Research Notes · 11/30/2018

Hungry Ghost Theater

Our Research Notes series invites authors to describe their process for a recent book, with “research” defined as broadly as they like. This week, Sarah Stone writes about Hungry Ghost Theater from WTAW Press.


My new novel, Hungry Ghost Theater, began when I was avoiding a novel I kept writing and rewriting. That other novel changed dramatically — a pair of sisters turned into friends and then lovers, Quakers morphed into drag performers, and drinking problems migrated from character to character — but it didn’t really seem to get much better, though my friends and early readers tried valiantly to encourage me.

From time to time, I put it down and wrote stories and short plays about a half-Jewish family of performers, scientists, and activists, idealists who couldn’t live up to their own visions. Robert and Julia, a brother and sister who run an experimental performance company; their middle sister, Eva, an affective neuroscientist; Eva’s wild nearly grown children. And then their parents, people whose lives they touch, other performers, patients in a locked psychiatric facility. I began to feel as if these people existed somewhere: it was my job to find them and bring them over an invisible, semi-permeable barrier to introduce them to the world.

Eventually, I realized I had written most of a novel that brought in a lot of my obsessions: whatever I’d learned about Abu Ghraib, Dante’s Inferno, the neuroscience of empathy, world hunger, colliding mythologies, and various cultures’ ideas about underworlds or hells.

I have to admit that I am not a great researcher. I’m married to a writer who loves research, who will read fifteen books about photography in the early 20th century, who belongs to historical societies, and who still knows how to search out and use articles on microfilm. I, on the other hand, have the attention span of a fruit fly on a sugar high. I poke at different books, read parts of essays, hop around the internet, look at maps and photos and videos, sometimes return to and finish works, but I don’t actually master any subject, particularly if it involves abstract thinking.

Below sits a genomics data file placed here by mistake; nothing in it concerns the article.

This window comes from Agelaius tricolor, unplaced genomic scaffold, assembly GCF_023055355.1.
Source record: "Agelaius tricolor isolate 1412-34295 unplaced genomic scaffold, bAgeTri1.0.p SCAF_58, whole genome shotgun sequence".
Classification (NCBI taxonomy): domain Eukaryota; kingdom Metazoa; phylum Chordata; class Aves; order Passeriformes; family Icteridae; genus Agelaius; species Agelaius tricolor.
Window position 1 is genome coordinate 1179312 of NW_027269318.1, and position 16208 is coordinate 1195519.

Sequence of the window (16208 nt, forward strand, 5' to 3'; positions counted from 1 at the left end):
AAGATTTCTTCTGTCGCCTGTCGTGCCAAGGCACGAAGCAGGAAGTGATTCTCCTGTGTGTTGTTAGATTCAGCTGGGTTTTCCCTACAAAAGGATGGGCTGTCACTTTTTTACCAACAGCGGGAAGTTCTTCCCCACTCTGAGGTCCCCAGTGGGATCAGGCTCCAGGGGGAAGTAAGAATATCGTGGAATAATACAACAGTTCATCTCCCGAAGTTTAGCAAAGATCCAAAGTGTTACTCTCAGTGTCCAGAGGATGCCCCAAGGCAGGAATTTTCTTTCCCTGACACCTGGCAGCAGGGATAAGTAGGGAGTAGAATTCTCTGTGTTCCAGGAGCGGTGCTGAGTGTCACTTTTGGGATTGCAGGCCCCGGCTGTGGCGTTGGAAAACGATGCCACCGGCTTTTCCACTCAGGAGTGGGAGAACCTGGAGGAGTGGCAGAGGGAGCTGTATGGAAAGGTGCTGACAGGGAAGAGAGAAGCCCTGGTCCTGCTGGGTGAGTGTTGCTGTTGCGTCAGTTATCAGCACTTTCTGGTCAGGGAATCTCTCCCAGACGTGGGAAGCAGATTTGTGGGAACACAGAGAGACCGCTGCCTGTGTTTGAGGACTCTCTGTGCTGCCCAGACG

So some elements of the book that only required looking back over old memories and notebooks were borrowed from life, from very-much-transformed versions of family troubles, to a couple of jobs I’d had in psychiatric institutions, to the years I’d lived in South Korea and central Africa.

Also, I’ve always been in love with the glorious collective delusion of the theater. All these people sitting together in the dark, pretending that whatever is happening on stage is real. Weeping over the death of Cordelia, again. Stretching our mind to believe and not believe at the same moment, to take in the shapes and patterns and spectacle in front of us. Over the years, I took multiple courses in acting, improv, and playwriting, which fed the book.

Eventually, two remarkable director/performers — Erika Chong Shuch and Anne Bluethenthal — let me sit in on auditions and rehearsals for their companies, the ESP Performance Project and Anne Bluethenthal & Dancers. The processes these artists went through gave me an understanding of juxtaposition and spectacle that became part of the novel’s structure and approach, as well as its content.

My natural way of working is to focus as much on characters in their groups as on each individual. Sometimes we think we are most ourselves alone, thinking (and sometimes we let our characters spend too much time alone, thinking). But we have so many different selves, and selves we never knew before can emerge in a new job or love affair, or in response to changes in a family member.